· Ethanol. (2010). Ethanol. Lab Tests Online. Retrieved on February 27, 2010 from http://www.labtestsonline.org/understanding/analytes/ethanol/sample.html
· Measuring BAC. (2010). Measuring BAC. Blood Alcohol Content. Retrieved on February 27, 2010 from http://www.bloodalcoholcontent.org/measuringbac.html
· SIEMENS Dimension Flex reagent cartridge. (2009). Ethanol. (REF DF22). Newark, DE: Siemens Healthcare Diagnostics Inc.
· Alcohol and the Human Body. (2010). Alcohol and the Human Body. Intoximeters Incorporated. Retrieved on February 27, 2010 from http://www.intox.com/physiology.asp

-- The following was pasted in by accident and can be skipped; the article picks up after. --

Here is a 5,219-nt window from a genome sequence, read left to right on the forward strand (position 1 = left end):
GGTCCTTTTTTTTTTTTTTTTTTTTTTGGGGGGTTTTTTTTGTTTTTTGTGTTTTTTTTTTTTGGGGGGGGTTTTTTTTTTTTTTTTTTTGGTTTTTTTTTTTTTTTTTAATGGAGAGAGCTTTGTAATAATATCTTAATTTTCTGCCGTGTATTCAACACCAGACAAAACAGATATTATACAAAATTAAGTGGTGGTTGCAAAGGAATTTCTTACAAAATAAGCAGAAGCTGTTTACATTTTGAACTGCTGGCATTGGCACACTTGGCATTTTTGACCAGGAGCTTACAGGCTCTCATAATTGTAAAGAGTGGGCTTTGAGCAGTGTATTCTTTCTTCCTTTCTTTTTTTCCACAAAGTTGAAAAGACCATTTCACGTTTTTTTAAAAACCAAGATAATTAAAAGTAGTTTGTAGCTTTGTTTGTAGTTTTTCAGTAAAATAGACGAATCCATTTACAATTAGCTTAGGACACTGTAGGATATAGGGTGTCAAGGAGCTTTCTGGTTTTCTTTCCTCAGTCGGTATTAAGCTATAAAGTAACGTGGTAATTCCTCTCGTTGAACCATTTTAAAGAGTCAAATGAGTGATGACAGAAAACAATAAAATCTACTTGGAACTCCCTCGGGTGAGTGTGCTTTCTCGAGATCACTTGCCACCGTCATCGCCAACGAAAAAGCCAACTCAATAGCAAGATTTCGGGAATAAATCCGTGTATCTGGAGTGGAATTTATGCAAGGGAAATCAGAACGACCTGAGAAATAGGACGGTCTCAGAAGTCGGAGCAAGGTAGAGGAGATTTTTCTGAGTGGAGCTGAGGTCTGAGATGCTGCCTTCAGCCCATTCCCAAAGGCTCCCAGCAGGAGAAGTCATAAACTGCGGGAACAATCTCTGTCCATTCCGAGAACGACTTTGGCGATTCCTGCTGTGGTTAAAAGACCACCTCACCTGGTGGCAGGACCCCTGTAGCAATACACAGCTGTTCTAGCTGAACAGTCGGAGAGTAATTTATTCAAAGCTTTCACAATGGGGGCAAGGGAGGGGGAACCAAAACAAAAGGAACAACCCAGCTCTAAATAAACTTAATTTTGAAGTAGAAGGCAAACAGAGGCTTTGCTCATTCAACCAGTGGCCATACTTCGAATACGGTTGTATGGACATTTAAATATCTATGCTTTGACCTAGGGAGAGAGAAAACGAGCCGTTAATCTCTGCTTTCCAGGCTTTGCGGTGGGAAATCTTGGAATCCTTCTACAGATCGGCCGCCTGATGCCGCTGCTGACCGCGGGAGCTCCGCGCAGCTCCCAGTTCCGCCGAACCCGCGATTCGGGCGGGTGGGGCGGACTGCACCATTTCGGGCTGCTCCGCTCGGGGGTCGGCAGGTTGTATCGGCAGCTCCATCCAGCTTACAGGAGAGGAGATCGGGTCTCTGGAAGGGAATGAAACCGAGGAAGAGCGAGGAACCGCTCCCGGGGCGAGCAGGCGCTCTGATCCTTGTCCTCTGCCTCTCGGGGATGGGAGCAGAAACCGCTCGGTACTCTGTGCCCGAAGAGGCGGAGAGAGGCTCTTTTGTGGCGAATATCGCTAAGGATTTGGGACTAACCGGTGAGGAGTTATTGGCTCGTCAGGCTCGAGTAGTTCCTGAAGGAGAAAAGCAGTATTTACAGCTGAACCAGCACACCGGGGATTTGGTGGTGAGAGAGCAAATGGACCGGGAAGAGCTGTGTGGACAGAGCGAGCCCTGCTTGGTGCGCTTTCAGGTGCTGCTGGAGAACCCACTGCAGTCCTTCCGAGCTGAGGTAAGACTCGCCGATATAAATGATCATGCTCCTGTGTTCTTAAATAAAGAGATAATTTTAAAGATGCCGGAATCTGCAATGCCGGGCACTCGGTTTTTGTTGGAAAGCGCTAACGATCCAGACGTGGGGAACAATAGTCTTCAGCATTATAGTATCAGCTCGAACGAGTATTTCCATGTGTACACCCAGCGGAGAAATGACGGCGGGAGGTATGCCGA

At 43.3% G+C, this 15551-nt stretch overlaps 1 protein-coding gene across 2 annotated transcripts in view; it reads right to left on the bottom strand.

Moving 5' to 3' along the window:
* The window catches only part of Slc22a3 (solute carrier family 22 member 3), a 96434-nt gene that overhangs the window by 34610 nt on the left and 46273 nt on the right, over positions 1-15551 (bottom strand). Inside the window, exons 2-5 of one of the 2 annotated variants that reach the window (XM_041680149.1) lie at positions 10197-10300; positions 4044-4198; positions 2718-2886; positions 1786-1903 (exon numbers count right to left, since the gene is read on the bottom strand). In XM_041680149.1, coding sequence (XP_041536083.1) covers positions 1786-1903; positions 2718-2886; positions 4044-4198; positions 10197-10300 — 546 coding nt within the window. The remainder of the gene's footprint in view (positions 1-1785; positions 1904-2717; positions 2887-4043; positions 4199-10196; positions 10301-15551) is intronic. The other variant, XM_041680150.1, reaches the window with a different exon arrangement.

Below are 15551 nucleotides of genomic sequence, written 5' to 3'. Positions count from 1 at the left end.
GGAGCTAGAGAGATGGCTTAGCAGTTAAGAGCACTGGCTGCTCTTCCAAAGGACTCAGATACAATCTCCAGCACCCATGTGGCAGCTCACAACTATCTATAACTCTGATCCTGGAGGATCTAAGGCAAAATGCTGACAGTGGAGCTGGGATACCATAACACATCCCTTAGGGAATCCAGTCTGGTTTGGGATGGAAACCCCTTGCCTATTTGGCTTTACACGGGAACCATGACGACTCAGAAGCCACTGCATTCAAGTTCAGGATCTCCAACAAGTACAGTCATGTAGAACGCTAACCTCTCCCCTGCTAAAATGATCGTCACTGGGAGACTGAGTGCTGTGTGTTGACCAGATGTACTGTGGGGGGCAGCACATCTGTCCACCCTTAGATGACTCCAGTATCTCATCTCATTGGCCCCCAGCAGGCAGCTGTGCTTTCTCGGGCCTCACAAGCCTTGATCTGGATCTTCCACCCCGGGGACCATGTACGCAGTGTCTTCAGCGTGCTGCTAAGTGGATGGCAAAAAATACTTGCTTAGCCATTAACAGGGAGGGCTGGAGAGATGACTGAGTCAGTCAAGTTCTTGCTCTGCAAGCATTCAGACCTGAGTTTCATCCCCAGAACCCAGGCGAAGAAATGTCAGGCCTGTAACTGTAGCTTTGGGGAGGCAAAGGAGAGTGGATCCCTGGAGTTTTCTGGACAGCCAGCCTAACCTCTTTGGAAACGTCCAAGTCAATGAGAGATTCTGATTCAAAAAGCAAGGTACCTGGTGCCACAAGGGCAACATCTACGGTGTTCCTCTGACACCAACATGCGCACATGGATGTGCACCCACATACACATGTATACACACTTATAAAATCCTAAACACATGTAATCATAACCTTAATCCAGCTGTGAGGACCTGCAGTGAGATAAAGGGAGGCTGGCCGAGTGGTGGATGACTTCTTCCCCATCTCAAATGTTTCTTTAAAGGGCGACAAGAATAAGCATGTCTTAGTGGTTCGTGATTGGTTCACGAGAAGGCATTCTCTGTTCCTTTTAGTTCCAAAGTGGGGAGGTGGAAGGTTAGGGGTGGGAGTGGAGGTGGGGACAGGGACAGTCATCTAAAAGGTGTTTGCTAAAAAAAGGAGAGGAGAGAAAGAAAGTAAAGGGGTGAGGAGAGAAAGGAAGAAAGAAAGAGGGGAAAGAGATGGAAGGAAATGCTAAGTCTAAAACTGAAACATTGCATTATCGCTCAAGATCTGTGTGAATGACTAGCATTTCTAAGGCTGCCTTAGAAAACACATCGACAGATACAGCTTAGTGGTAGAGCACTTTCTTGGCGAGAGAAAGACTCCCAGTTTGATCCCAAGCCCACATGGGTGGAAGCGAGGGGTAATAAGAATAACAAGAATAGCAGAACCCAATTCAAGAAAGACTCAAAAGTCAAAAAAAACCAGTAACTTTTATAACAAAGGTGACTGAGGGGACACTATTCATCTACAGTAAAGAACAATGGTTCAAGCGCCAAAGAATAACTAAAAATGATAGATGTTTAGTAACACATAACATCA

· Body Effects. (2008). Body Effects. ALAC. Retrieved on February 27, 2010 from http://www.alac.org.nz/BodyEffects.aspx

Thursday, May 27, 2010


Welcome to the Clinical Laboratory Sciences Review. Each week I will be posting articles about testing done in a basic hospital laboratory in order to educate and refresh the memory. It is my hope that the information provided can help educate the general public as well as refresh the minds of those of us working behind the scenes in the lab.